Toni Morrison points out that one of the truly amazing things about the Black experience in America is that bestial treatment did not produce a bestial people. The history, generosity, and charismatic capacity of African American music can be readily viewed as a triumph of the civilizing strains of our music over the savagery perpetually visited upon our communities. Tony Bennett reminds us that any civilization is judged by what it gives to the rest of the world. America, he says, can say it gave Louis Armstrong to the world, a statement to which I’d say, Louis, yes, but we need also be as proud that we gave ’em Chuck Berry too. Matter of fact, thanks to Carl Sagan embedding “Johnny B. Goode” in the cosmic archives of earthly civilization on Voyager 1, we can also say America gave Chuck Berry to the universe. Roll over my brother Beethoven, tell Lord Sun Ra the news.

Sunday, March 19, 2017

I have always loved Tom Wolfe's description of Jimmy Breslin:
“When he sat down at his typewriter he hunched himself over into a shape like a bowling ball. He would start drinking coffee and smoking cigarettes until vapor started drifting off his body. He looked like a bowling ball fueled with liquid oxygen. Thus fired up, he would start typing. I’ve never seen a man who could write so well against a daily deadline.”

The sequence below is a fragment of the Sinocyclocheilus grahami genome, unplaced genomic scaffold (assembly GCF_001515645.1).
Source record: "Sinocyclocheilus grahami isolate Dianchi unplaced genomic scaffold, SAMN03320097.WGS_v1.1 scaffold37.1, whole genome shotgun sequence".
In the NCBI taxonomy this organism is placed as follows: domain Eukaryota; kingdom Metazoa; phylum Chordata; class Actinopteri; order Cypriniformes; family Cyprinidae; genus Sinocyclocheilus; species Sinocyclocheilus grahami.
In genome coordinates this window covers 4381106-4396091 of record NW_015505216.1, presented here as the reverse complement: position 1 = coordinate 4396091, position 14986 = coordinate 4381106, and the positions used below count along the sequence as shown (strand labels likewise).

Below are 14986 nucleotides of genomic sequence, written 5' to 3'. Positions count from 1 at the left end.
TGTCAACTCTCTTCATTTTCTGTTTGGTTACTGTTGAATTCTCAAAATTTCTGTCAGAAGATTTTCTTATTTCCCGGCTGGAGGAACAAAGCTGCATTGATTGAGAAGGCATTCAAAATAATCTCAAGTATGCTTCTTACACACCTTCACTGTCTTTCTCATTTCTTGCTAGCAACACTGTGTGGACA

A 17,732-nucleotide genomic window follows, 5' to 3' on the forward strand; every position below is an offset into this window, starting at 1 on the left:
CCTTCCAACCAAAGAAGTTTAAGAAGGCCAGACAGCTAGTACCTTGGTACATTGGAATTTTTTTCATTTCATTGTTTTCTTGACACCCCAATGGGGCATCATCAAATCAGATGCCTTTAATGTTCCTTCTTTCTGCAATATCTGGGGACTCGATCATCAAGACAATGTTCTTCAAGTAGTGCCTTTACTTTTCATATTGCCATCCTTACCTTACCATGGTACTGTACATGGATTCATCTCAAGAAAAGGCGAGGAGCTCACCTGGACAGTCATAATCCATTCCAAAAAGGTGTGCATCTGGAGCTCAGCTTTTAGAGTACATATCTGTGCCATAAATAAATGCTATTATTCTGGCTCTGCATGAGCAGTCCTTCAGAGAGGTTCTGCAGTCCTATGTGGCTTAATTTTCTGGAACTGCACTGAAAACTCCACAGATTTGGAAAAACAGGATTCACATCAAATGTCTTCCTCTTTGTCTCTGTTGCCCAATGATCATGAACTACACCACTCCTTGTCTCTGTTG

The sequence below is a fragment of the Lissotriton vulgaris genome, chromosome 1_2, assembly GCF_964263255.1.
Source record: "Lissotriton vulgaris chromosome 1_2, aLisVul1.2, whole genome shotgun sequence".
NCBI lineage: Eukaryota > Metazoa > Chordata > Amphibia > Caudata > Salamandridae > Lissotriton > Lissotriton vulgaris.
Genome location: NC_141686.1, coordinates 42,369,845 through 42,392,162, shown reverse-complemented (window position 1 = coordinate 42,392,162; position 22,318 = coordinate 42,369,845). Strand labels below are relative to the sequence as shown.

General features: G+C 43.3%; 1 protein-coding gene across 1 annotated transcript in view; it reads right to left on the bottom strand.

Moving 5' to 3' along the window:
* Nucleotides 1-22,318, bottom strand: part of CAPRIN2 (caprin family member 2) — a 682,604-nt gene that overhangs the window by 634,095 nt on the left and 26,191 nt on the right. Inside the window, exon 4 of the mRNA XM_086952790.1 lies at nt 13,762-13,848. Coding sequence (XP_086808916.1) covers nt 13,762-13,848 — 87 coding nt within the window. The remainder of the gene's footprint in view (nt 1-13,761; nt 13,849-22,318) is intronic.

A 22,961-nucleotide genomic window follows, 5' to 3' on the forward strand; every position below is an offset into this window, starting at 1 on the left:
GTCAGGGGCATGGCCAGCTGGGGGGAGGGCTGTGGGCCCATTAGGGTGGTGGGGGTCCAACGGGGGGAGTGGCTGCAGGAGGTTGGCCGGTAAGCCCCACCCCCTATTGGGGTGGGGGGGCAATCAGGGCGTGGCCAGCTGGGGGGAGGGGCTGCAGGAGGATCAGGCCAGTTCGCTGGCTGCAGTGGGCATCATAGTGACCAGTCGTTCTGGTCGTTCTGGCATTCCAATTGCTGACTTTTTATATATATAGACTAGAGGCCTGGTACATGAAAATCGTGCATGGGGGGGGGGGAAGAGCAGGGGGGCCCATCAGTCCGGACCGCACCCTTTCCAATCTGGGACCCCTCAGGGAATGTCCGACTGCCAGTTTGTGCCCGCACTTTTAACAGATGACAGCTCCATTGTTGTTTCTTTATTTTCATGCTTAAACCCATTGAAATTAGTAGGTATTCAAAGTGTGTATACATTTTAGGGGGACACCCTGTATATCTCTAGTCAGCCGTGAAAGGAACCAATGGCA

I don't know that there are any journalists like Breslin anymore-- I'm not so sure there are any New Yorker's like him, actually. I loved his campaign for City Council President when Mailer ran for Mayor (Slogan: "Throw the Rascals In"). They wanted New York City to become the 51st state and retain the name “New York”; the rest of the state, Breslin said, could be called “Buffalo.”

What would Breslin have made of Kellyanne Conway? Or Steve Bannon? (We know what he thought about Trump.)

Wednesday, March 15, 2017

Neil Gorsuch is the worst sort of conservative jurist: he isn't even trying to get to the just result.
On January 14, 2009, trucker Alphonse Maddin picked up a load of frozen meat in Nebraska that was to be delivered to several locations, in Wisconsin and Michigan. At about 11 p.m., while traveling through Illinois in subzero temperatures, his engine began “sputtering.” The fuel gauge had dipped below empty and he couldn’t find a gas station. (It was later determined that TransAm had misidentified the gas station’s location on the map it had provided Maddin.) Maddin pulled off the road, contacted TransAm, and was informed that the driver who had been scheduled to “switch out” with him couldn’t do so, so he’d have to continue the trek himself.